Madonna of humility

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Madonna of humility by Domenico di Bartolo, 1433.

Madonna of humility refers to artistic portrayals of the Virgin Mary which depict her as a Madonna sitting on the ground, or sitting upon a low cushion. She may be holding the Child Jesus in her lap.[1] The term Virgin of humility is also used to refer to this style of depiction.[2]

Upon the election of Pope Francis in 2013, Russian Orthodox Bishop Hilarion Alfeyev gifted an icon of Our Lady of Humility, which the Roman Pontiff accepted; then donated to Pope Emeritus Benedict XVI during their farewell meeting at Castel Gandolfo.

History and development[edit]

Humility was a virtue extolled by Saint Francis of Assisi, and this style of image was a product of Franciscan piety, first developed by them for contemplation; the word humility, from the Latin humus, meaning earth or ground.[3][4]

The earliest known painting of this type dates to 1346 and is at the Museo Nazionale in Palermo, Italy. It represents a Madonna seated on a small cushion just above the ground. The Child Jesus that she holds partially looks at the viewer. The painting bears the inscription Nostra Domina de Humiltate,with the low cushion intended to express her humility. This painting in Palermo is, however, of a somewhat mediocre quality and was perhaps based on a work of Simone Martini. A similar painting in the Gemäldegalerie, Berlin,[5] and both paintings were probably based on a Madonna of humility by Martini.[6] A Virgin of humility fresco by Simone Martini survives in the Palais des Papes in Avignon, France.[7]

An altar was dedicated to the Madonna of humility in the church of Santa Maria Novella in Florence in 1361.[8] This style of painting spread quickly through Italy and by 1375 examples began to appear in Spain, France and Germany. It was the most popular among the styles of the early Trecento artistic period.[6]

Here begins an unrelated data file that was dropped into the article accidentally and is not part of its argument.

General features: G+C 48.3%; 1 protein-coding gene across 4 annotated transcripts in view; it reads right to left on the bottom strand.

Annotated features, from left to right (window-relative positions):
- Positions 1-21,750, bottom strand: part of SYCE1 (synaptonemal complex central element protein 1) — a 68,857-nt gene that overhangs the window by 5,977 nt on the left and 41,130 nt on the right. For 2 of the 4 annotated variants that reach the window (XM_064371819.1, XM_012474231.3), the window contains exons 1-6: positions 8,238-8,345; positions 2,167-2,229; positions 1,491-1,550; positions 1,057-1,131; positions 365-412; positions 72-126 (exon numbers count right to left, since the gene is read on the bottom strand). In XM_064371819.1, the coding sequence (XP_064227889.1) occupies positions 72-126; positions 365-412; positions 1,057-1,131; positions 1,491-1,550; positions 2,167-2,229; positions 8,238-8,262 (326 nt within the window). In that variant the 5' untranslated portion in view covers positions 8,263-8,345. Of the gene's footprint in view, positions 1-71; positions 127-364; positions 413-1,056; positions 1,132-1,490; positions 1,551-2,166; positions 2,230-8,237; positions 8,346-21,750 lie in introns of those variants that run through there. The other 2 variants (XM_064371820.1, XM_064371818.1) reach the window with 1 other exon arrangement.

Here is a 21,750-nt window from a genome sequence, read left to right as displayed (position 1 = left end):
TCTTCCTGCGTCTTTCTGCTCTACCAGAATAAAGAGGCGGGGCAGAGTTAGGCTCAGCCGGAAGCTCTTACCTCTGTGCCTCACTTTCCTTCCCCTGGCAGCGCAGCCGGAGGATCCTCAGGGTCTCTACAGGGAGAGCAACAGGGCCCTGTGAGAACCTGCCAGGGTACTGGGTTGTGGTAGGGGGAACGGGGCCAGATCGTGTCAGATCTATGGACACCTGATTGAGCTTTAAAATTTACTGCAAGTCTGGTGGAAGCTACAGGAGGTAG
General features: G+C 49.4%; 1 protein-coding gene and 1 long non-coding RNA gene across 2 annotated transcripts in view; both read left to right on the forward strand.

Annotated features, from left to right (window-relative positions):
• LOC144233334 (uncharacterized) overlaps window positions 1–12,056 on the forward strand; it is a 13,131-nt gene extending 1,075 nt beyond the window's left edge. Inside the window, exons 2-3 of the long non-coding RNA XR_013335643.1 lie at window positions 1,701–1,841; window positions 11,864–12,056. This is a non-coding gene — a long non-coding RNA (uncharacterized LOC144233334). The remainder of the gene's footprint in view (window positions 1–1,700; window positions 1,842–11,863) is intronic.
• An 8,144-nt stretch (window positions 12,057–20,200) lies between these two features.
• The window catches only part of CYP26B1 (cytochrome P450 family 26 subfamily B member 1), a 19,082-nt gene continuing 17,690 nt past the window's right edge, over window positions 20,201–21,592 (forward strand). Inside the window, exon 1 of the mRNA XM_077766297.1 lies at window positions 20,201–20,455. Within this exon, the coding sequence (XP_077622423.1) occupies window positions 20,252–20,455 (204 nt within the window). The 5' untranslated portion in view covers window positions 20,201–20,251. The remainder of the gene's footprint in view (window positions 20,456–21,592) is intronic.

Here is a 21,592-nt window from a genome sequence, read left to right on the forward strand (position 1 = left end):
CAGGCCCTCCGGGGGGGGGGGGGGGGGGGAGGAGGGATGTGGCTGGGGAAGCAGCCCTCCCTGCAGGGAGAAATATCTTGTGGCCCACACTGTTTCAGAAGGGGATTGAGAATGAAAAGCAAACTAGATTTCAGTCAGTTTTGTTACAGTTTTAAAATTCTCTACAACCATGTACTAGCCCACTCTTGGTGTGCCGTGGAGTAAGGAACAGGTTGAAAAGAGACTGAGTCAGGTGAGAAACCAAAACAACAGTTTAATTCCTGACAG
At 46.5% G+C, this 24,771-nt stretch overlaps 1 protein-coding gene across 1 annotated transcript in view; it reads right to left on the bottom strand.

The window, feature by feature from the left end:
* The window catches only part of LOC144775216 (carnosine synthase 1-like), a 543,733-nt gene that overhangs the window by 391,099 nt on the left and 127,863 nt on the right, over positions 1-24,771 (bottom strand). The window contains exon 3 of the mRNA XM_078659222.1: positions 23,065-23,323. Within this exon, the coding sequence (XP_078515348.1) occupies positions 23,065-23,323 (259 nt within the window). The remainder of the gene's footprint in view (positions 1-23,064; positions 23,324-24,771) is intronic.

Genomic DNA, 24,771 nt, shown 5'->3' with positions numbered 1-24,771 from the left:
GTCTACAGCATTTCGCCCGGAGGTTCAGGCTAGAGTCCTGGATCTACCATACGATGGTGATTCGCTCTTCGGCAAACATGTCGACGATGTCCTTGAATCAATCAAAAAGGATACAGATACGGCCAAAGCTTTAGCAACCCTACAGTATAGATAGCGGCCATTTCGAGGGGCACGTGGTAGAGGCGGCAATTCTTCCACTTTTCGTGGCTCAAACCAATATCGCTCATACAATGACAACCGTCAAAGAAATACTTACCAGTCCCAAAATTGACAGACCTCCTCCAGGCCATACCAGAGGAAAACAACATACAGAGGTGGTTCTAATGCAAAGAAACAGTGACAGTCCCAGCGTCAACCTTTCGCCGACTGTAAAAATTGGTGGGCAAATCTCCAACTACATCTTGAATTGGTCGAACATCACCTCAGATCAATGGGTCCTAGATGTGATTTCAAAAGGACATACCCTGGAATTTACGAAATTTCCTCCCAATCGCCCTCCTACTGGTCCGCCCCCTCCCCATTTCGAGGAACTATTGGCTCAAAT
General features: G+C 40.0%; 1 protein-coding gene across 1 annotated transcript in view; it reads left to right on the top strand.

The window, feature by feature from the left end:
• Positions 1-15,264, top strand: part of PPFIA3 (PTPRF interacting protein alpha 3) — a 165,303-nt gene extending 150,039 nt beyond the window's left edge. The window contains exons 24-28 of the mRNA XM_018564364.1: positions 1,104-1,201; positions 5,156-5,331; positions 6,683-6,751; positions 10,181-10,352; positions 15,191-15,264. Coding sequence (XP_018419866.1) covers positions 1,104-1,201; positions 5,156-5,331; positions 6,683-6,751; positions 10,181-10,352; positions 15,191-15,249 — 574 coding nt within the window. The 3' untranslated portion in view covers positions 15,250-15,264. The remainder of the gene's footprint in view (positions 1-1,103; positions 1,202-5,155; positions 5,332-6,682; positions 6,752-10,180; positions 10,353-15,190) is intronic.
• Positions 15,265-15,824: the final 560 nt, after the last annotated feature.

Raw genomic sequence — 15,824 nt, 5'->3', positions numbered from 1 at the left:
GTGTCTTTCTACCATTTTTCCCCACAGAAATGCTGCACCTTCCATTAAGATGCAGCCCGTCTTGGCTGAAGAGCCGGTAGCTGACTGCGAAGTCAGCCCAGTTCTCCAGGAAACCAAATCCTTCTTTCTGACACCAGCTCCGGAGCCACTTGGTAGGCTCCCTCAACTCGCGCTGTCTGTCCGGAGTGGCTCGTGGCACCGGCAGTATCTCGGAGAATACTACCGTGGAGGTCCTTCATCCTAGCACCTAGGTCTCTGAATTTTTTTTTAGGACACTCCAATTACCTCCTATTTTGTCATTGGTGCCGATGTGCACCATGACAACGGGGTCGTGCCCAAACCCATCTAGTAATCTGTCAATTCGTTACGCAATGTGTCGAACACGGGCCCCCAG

Examples[edit]

Fra Angelico, c. 1430.

Domenico di Bartolo's Madonna of humility, painted in 1433, was described by art historian Andrew Ladis as one of the most innovative devotional images from the early Renaissance.[9] The formal symmetry of the strips below her feet and those hovering above her express the symbolic duality of her nature: an earthly woman, as well as a heavenly queen. Despite the low seating position, the star and the gems as well as the halo signify her regal status.[9] In this painting, which is at the Pinoteca Nazionale in Siena, Domenico does not use cast shadows as he does in other works such as the Madonna Enthroned.[10]

Filippo Lippi's Madonna of humility, painted between 1431 and 1437, is also an important work and illustrates Lippi's early style, when he was attentive to Masaccio's use of large and round figures. It was painted during a period when Lippi had dropped out of sight, and had perhaps gone into exile with Cosimo de' Medici.[11]